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December 2013 Archives

Legislators ask president to stop even more deportations

Proponents of immigration reform who at one point thought there was a good chance the matter would be resolved this year have to come to terms with the reality that legislators in the nation’s capital are not going to get to it in 2013. In the meantime, deportations of individuals, who under immigration reform would potentially be able to remain in the United States, continue. In response to this situation, earlier this month 29 members of the House of Representatives requested the president suspend deportations on a grand scale. 

U-1 visa statutory cap met, qualified applicants waitlisted

The most common types of visas individuals who want to permanently reside in the United States seek are either Family-Based or Employment-Based. While these are popular routes pursued by many, they are not the only routes. Many other visas are available to those who meet certain criteria.

All businesses need to complete, maintain I-9 records

In the past we have written blog posts on the importance of employers keeping proper employment records, including clean I-9 forms.  Many of those posts have focused on situations where the workers in question were undocumented. While it is true that these employers do need to be concerned about the matter, they are not the only ones. All businesses need to properly fill out and maintain these records. The failure to do so could result in fines.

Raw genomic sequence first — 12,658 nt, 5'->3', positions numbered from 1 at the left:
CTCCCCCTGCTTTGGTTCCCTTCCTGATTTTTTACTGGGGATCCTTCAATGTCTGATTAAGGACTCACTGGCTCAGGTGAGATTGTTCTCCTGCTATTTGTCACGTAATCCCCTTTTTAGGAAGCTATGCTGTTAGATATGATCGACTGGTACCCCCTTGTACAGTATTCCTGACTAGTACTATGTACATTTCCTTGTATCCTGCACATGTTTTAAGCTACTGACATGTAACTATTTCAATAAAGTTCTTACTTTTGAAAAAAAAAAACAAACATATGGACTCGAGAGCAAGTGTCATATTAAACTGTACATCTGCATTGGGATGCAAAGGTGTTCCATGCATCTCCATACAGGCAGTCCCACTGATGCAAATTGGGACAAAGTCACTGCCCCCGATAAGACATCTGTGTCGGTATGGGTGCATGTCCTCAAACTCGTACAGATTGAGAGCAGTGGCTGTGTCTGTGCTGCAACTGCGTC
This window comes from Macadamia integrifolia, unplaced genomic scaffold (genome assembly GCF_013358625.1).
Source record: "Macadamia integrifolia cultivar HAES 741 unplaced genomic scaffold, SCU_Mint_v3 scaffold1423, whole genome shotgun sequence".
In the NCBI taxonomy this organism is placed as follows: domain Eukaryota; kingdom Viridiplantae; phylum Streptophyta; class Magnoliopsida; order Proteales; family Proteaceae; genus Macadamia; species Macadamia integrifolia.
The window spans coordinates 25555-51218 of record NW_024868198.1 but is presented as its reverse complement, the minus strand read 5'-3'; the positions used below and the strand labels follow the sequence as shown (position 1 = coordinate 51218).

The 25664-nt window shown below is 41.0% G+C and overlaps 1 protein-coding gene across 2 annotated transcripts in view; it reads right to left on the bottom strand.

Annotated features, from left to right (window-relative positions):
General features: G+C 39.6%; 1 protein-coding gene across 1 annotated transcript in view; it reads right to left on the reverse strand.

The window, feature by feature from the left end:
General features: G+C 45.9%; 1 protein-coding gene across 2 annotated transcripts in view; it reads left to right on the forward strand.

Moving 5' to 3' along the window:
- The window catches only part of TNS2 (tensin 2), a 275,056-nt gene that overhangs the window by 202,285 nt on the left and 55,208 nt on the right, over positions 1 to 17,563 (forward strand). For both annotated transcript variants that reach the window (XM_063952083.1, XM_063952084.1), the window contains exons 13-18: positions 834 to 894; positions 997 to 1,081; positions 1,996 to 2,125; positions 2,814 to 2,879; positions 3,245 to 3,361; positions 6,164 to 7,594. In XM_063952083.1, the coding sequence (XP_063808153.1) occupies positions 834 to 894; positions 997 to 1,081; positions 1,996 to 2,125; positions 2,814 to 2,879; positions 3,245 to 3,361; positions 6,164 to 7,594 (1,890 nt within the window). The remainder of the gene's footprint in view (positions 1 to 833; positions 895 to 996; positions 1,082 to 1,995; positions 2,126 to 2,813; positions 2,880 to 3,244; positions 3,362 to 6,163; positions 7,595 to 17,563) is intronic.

President Obama's uncle successfully battles deportation

It may seem that individuals who experience immigration issues fit a certain mold. The reality however is that individuals from a variety of backgrounds face immigration matters such as deportation. This is true in Miami as well as elsewhere in the nation. As it turns out, even relatives to the president of the United States are not exempt.

Policy change impacts undocumented family members of military

Most citizens of the United States appreciate the work members of the military do to keep them safe. Accordingly Miami area residents may be shocked to learn that until recently, undocumented family members of those in the armed forces were subject to deportation. In addition, they potentially had to leave the U.S. to obtain a visa. Last month the U.S. Citizenship and Immigration Services announced a change to that policy wherein certain family members of military personnel may be able to obtain a resident visa without leaving the country. 

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